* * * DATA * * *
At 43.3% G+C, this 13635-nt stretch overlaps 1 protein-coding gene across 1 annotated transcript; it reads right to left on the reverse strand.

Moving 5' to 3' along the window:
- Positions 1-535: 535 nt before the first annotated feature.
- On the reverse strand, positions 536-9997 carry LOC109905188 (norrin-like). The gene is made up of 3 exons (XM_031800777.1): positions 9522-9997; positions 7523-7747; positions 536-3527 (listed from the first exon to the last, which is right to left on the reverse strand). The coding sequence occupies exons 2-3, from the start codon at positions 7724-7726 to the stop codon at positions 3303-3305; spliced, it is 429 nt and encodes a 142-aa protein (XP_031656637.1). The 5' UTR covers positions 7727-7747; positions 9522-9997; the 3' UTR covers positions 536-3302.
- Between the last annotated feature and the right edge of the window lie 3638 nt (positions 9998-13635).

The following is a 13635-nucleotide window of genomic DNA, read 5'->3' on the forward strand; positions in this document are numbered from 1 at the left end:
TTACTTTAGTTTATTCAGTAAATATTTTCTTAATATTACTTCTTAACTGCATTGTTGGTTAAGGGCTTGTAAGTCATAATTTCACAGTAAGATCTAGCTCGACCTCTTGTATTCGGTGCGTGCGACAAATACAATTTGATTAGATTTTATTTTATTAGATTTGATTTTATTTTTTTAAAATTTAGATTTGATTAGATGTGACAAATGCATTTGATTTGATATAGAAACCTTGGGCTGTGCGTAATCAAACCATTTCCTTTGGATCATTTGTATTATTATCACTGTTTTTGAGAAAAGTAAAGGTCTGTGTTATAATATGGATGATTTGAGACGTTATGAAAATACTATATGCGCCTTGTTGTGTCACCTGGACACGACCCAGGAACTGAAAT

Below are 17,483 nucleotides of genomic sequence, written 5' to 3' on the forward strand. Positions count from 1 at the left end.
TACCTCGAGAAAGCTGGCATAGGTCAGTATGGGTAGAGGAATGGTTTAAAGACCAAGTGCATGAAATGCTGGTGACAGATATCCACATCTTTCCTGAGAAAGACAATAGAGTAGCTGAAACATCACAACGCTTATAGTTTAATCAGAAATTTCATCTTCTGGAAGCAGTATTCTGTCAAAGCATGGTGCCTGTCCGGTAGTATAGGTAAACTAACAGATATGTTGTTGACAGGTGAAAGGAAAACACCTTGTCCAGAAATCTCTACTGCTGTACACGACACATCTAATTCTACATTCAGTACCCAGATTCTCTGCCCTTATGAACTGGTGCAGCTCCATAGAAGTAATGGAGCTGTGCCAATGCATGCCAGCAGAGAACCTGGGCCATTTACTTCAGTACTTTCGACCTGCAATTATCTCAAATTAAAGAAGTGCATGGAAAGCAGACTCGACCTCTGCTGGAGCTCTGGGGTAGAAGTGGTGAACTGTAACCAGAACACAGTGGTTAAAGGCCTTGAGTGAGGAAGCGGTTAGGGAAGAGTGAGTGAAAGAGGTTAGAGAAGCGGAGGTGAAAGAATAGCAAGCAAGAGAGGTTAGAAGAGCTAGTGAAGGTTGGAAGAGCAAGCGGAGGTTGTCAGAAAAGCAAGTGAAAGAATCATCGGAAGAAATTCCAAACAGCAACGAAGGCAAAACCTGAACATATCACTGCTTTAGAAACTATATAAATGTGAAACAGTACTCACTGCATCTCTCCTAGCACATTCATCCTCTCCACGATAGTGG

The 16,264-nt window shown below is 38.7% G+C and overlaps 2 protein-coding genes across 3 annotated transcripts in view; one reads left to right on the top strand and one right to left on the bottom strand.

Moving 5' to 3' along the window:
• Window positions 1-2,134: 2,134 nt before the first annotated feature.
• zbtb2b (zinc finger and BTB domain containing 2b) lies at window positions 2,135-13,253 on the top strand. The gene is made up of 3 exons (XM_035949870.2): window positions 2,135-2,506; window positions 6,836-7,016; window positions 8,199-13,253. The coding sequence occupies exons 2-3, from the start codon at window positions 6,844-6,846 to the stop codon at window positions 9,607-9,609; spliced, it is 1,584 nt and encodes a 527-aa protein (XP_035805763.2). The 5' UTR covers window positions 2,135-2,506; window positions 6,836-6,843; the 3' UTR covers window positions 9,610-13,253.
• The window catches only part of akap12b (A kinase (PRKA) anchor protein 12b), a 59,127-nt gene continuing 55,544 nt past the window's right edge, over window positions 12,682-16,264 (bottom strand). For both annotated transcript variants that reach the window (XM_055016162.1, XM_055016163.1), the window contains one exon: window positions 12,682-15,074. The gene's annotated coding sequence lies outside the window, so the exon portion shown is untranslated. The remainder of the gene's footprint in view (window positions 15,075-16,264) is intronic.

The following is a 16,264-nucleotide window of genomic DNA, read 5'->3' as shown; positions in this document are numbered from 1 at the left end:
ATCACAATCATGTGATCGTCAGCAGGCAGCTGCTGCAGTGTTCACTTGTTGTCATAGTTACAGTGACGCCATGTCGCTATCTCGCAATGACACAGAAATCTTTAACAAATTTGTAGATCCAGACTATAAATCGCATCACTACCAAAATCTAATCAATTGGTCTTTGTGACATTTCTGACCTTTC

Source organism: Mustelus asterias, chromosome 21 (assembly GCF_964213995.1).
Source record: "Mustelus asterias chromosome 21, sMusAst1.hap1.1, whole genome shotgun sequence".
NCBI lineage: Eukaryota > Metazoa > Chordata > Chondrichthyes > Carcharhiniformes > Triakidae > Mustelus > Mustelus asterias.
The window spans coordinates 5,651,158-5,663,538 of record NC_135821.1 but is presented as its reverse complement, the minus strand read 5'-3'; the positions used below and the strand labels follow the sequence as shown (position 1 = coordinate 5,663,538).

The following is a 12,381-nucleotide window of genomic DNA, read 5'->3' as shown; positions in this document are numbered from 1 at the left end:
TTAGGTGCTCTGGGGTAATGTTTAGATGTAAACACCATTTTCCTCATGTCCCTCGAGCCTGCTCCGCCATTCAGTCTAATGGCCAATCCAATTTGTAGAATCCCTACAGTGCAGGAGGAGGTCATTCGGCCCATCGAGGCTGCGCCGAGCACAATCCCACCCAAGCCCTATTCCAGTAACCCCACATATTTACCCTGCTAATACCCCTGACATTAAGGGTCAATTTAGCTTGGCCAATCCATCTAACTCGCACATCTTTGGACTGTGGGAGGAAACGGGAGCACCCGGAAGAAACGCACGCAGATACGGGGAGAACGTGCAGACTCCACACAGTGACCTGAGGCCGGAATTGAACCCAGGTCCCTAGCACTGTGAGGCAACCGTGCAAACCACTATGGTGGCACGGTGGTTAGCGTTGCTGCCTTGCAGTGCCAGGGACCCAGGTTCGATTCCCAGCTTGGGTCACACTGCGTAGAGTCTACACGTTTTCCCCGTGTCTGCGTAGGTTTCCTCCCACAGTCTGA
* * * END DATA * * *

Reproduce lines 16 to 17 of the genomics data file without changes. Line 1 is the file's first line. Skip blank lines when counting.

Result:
ATCACAATCATGTGATCGTCAGCAGGCAGCTGCTGCAGTGTTCACTTGTTGTCATAGTTACAGTGACGCCATGTCGCTATCTCGCAATGACACAGAAATCTTTAACAAATTTGTAGATCCAGACTATAAATCGCATCACTACCAAAATCTAATCAATTGGTCTTTGTGACATTTCTGACCTTTC

Source organism: Mustelus asterias, chromosome 21 (assembly GCF_964213995.1).